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Let’s Get Physical: 4 Reasons To Exercise In Early Recovery

Early recovery is the perfect time to get up and get going. Why? Because it will help your brain and your body.

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Early recovery is the perfect time to get up and get going. Why? Because it will help your brain and your body.

I love to work out and have done it regularly for the past 15 years. Even when I skipped out on other self-care, exercise was usually (sometimes lazily), a part of my life. Here’s some of the good that exercise has done for me:

1. Exercise helps me manage my stress and anxiety. I have gone through many kickboxing classes visualizing some person or situation that I am air-punching the crap out of.

2. I feel better about myself when I work out.

3. There is no better shower than the post-workout shower.

4. Fitness journeys evolve. I was once a cardio-bunny, then a runner, then a weight lifter.  Right now I am really into fitness classes and my spin bike.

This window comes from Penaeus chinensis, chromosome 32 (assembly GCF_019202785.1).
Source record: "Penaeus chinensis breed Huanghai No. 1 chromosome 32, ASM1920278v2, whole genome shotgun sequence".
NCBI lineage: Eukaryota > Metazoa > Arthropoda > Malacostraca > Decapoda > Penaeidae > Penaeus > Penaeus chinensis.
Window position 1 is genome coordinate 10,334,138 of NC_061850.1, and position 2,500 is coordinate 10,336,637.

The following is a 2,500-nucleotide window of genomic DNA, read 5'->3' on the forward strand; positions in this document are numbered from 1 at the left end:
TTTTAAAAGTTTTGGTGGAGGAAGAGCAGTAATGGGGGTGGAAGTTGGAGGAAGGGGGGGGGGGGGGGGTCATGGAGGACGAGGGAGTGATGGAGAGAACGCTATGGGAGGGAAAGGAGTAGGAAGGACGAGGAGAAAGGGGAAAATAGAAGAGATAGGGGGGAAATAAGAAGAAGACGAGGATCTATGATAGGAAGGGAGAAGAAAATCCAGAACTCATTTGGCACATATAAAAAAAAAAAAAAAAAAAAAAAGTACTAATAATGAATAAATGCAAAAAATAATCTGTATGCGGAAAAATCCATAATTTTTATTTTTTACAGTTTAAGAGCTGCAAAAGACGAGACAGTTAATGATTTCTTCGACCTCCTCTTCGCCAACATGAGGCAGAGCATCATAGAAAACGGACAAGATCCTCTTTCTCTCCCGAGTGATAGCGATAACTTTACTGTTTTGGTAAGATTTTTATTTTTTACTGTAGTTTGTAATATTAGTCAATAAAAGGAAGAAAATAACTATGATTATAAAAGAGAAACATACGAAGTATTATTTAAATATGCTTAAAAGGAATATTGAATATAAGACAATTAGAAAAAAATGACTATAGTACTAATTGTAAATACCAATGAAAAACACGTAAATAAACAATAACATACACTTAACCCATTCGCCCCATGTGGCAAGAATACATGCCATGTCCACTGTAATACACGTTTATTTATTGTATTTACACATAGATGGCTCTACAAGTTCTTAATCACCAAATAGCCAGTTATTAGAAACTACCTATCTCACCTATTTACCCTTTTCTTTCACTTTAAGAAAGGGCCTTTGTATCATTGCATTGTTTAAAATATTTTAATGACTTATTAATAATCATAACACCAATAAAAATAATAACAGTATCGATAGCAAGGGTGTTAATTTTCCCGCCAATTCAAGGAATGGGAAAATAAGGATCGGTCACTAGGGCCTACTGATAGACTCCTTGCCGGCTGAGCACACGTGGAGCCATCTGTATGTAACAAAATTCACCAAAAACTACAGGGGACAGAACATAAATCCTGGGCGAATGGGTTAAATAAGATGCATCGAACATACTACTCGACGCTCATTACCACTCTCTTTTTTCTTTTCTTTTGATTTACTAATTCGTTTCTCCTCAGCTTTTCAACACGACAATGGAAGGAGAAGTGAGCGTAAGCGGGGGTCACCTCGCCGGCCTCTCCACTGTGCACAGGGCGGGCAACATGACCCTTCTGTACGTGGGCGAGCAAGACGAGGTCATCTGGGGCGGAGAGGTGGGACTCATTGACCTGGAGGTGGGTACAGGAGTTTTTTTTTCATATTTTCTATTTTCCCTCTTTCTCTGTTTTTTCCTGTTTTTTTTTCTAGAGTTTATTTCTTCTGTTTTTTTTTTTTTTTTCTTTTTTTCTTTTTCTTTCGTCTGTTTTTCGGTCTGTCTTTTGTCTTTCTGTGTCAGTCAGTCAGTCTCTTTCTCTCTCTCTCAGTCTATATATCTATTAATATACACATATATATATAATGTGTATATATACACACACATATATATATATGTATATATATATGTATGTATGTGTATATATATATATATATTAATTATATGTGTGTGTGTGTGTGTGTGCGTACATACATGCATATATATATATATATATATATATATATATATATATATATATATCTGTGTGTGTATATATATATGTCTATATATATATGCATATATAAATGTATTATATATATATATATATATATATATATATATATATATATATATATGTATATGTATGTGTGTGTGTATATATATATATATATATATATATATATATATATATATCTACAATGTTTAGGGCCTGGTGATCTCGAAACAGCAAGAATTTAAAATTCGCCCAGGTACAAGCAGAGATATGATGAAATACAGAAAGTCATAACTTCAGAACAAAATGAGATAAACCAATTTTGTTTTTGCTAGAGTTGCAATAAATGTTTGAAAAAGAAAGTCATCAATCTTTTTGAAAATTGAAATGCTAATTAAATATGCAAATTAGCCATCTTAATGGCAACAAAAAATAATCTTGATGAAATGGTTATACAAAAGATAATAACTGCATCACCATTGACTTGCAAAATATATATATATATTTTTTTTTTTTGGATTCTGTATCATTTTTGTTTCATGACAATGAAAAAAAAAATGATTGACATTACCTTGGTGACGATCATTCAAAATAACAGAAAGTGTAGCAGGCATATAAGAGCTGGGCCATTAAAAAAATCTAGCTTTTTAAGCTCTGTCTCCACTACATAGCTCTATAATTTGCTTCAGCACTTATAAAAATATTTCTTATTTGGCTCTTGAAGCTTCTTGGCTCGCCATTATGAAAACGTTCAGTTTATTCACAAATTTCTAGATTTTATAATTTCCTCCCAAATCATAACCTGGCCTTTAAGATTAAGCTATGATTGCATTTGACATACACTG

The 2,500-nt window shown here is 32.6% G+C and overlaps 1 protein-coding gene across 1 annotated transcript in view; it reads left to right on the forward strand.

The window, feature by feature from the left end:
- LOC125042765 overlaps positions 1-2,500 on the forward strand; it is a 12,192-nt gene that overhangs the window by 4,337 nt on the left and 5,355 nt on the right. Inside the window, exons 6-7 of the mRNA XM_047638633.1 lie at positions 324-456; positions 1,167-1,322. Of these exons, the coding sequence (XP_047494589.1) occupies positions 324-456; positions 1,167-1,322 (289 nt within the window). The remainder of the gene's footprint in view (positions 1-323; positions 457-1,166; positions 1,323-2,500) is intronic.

If you are in early recovery, just putting your shoes on the right feet might be a challenge, but make exercise (however small) a priority. The science stands behind it. Exercise helps your brain and body balance themselves back out. This is exactly what you need.

You can make exercise whatever you want, and as big or small as you can handle. Don’t do yoga if you don’t like it, and if running hurts your knees then skip it. Find something you want to do, whether it’s a walk in the park or a YouTube dance video, and then do it.

Chrissy Taylor is a clinician with over a decade’s worth of experience working with various disempowered populations to promote self-efficacy and resource acquirement.

Any general advice posted on our blog, website, or app is for informational purposes only and is not intended to replace or substitute for any medical or other advice. Workit Health, Inc. and its affiliated professional entities make no representations or warranties and expressly disclaim any and all liability concerning any treatment, action by, or effect on any person following the general information offered or provided within or through the blog, website, or app. If you have specific concerns or a situation arises in which you require medical advice, you should consult with an appropriately trained and qualified medical services provider.

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